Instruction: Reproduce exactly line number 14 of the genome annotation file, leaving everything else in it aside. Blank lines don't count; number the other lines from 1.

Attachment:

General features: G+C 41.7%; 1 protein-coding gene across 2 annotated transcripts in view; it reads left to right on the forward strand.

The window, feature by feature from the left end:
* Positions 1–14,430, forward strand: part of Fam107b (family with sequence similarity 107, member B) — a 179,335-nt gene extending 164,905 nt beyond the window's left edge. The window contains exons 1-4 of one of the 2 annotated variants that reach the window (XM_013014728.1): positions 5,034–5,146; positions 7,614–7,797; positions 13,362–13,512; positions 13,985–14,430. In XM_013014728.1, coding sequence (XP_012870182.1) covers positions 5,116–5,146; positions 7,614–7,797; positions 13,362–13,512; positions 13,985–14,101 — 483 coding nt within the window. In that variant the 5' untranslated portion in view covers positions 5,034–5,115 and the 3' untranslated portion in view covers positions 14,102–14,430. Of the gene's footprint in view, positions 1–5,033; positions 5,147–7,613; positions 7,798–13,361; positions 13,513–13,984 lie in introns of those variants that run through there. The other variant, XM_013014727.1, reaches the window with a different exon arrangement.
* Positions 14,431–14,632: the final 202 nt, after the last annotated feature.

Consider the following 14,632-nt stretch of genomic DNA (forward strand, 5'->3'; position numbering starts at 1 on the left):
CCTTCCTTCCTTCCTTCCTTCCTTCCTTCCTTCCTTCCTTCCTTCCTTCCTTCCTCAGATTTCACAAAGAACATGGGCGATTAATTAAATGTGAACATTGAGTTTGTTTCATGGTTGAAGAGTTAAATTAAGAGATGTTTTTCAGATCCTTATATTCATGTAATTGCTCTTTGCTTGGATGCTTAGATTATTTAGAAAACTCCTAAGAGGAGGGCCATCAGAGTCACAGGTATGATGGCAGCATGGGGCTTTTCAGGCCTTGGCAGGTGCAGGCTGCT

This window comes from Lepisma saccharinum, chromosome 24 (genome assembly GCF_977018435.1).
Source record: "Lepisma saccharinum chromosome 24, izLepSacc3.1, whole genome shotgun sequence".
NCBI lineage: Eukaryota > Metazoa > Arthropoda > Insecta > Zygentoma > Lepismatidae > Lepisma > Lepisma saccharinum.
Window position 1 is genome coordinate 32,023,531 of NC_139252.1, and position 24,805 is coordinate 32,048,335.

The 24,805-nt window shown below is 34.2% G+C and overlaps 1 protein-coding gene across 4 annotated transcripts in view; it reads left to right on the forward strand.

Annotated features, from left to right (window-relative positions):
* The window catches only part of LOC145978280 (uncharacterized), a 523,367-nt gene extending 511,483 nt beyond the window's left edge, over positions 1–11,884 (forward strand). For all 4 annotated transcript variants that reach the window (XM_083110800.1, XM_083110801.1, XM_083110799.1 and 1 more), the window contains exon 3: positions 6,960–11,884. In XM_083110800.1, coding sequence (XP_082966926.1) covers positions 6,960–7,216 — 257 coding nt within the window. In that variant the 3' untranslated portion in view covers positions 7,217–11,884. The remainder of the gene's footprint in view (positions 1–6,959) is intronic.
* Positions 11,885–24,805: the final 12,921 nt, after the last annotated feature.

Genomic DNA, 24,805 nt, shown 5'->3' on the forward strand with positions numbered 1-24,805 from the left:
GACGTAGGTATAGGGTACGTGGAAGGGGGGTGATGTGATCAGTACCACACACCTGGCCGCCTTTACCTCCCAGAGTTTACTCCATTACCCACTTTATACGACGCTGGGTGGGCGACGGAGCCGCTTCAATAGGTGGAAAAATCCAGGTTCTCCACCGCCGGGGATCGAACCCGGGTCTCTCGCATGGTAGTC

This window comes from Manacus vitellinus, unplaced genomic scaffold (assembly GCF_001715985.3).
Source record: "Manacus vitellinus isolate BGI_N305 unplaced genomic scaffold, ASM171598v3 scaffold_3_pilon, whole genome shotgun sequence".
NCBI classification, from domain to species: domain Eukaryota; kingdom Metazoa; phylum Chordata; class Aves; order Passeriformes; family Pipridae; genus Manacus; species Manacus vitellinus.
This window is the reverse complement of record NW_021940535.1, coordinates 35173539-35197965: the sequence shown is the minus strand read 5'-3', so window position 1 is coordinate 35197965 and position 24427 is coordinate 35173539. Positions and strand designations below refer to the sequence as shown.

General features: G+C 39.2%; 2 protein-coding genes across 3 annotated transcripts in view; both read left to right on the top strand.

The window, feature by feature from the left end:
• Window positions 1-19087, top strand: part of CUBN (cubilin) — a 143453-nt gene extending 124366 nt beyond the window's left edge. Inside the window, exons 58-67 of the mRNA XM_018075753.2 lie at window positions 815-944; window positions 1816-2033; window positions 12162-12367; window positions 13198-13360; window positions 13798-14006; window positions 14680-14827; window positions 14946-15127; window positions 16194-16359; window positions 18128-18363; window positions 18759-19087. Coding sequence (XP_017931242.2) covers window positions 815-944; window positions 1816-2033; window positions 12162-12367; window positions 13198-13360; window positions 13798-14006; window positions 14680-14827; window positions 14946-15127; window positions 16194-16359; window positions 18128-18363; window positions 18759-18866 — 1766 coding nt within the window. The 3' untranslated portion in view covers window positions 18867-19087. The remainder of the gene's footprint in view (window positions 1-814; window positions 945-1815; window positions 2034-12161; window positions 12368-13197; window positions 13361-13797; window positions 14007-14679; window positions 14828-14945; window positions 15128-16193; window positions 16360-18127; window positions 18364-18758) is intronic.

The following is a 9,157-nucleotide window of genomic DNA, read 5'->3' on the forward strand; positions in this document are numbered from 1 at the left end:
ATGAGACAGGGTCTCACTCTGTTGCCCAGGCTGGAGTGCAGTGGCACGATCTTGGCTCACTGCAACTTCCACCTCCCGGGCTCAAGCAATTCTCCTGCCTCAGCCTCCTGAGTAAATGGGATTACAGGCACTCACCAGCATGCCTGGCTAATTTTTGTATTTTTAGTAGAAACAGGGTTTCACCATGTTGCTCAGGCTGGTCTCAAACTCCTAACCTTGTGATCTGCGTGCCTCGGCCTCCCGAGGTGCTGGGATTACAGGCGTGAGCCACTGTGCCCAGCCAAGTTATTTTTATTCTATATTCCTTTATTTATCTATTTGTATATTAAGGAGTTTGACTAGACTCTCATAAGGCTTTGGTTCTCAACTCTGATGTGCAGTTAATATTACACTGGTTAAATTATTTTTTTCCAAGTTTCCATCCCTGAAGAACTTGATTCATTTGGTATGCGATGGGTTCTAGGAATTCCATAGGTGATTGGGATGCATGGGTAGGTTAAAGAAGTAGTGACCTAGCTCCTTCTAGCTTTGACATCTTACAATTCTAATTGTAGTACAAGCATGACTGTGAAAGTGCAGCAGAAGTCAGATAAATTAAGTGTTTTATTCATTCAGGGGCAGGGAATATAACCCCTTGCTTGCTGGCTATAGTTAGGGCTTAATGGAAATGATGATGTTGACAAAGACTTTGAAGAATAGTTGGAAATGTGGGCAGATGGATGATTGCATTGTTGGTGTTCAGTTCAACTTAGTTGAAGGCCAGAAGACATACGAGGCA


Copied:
* Positions 11,885–24,805: the final 12,921 nt, after the last annotated feature.